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The purpose of this paper is to challenge the dominance of the mainstream discourse and practice of diversity management (DM) by identifying and problematizing three…
The purpose of this paper is to challenge the dominance of the mainstream discourse and practice of diversity management (DM) by identifying and problematizing three distinct but related issues that it encompasses: first, its tendency to displace all alternative approaches; second, its general neglect of the social-historical context and third, its almost exclusive focus on the business case rationale for supporting diversity.
Employing ethnographic research methods, the empirical material was collected in an international manufacturing corporation based in Sweden. It consists of three different, but interconnected approaches: archival research, interviews and observations.
The paper shows that in neglecting power, identity, intersectionality and the changing socio-historical context of diversity, a well-meaning corporate diversity programme tended to obscure ethnic and age-related disadvantages at work.
The limitations of this research relate largely to its dependence on a single case study and the limited focus on diversity as it affected able-bodied, white male immigrant workers. A broader study of the multiplicity of types of discrimination and ways in which diversity is managed in a range of countries and organizations could facilitate a more in-depth exploration of these issues and arguments.
Although not entirely new, the three arguments that have been drawn upon to discuss, analyse and illustrate DM through our data have rarely been brought together in one theoretical and empirical study.
The aim of this research is to study the implications of the human resources management practices on corruption in humanitarian aid as the phenomenon is under-researched…
The aim of this research is to study the implications of the human resources management practices on corruption in humanitarian aid as the phenomenon is under-researched (Akbar & Vujic, 2014; Melo & Quinn, 2015) and considered to be a hot topic since the determinants of corruption from an individual perspective have been scarcely discussed in the non-profit sector (Epperly & Lee, 2015; Mohiuddin & Dulay, 2015).
This research adopts grounded theory as a method and builds upon long experience in the humanitarian aid sector to generate theory from field observations and from 30 interviews conducted with respondents working in humanitarian organisations. The data collected from interviews was compared to observations data, leading the way to validating and expanding the findings.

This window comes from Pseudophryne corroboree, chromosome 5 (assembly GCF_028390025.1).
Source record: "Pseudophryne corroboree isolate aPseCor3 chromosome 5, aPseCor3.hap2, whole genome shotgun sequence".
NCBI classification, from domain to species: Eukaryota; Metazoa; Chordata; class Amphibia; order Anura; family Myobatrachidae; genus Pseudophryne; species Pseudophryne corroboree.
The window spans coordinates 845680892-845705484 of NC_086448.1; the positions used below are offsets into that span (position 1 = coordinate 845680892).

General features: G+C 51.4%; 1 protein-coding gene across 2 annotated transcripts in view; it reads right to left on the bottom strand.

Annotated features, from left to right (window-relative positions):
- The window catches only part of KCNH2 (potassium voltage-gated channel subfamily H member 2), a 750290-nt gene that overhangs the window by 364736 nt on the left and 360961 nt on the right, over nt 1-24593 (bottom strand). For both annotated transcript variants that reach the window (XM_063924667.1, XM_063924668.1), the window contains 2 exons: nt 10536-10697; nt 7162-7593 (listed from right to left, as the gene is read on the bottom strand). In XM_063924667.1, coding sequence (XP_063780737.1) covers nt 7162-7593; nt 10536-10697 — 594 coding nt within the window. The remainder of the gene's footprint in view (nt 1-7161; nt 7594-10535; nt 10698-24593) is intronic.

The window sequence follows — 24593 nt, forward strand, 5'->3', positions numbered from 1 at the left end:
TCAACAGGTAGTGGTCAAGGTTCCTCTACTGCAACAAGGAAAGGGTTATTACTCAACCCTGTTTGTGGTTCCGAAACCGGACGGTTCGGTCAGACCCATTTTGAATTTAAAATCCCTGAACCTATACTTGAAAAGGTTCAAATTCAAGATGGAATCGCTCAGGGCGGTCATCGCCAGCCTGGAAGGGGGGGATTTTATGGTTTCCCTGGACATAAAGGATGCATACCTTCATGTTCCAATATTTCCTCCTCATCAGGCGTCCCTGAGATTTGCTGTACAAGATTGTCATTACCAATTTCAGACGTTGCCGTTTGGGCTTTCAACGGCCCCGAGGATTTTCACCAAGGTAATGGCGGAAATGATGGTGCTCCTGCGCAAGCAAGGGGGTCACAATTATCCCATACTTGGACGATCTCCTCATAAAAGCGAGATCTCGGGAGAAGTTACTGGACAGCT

The findings of this study are related to human resources administration weaknesses which appear to be directly linked to corruption in humanitarian aid. These weaknesses include issues in relation to Terms of Reference and organisational charts, irregularities in staff selection procedures, the short-termism of contracts, poor talent management, a lack of ethics awareness and mismanaged cultural diversity.
This study suffers from a few limitations pertaining to the sensitivity of the context, confidentiality issues, retrospection in some cases and possible bias resulting from staff frustration. These were dealt with through ensuring interviewees' utmost anonymity in publishing the results and through cross-checking answers of respondents from within the same organisation.
This research proposes a corruption preventive model which serves as a tool driving better human resources practices in humanitarian aid, and highlights the dangerous impact of corruption and raises awareness among humanitarian aid managers and workers about the importance of preventing it so that more vulnerable people are reached and that the donated money fulfils its intended target. The chapter brings value to research on humanitarian aid as it considers the corruption phenomenon with new lenses; focusing on individuals rather than on systems thus opening new horizons of study away from the traditional stream of research on service delivery.
This study examined the psychological contract held by minority employees as it relates to diversity, and the implications of violating the contract on minority employee…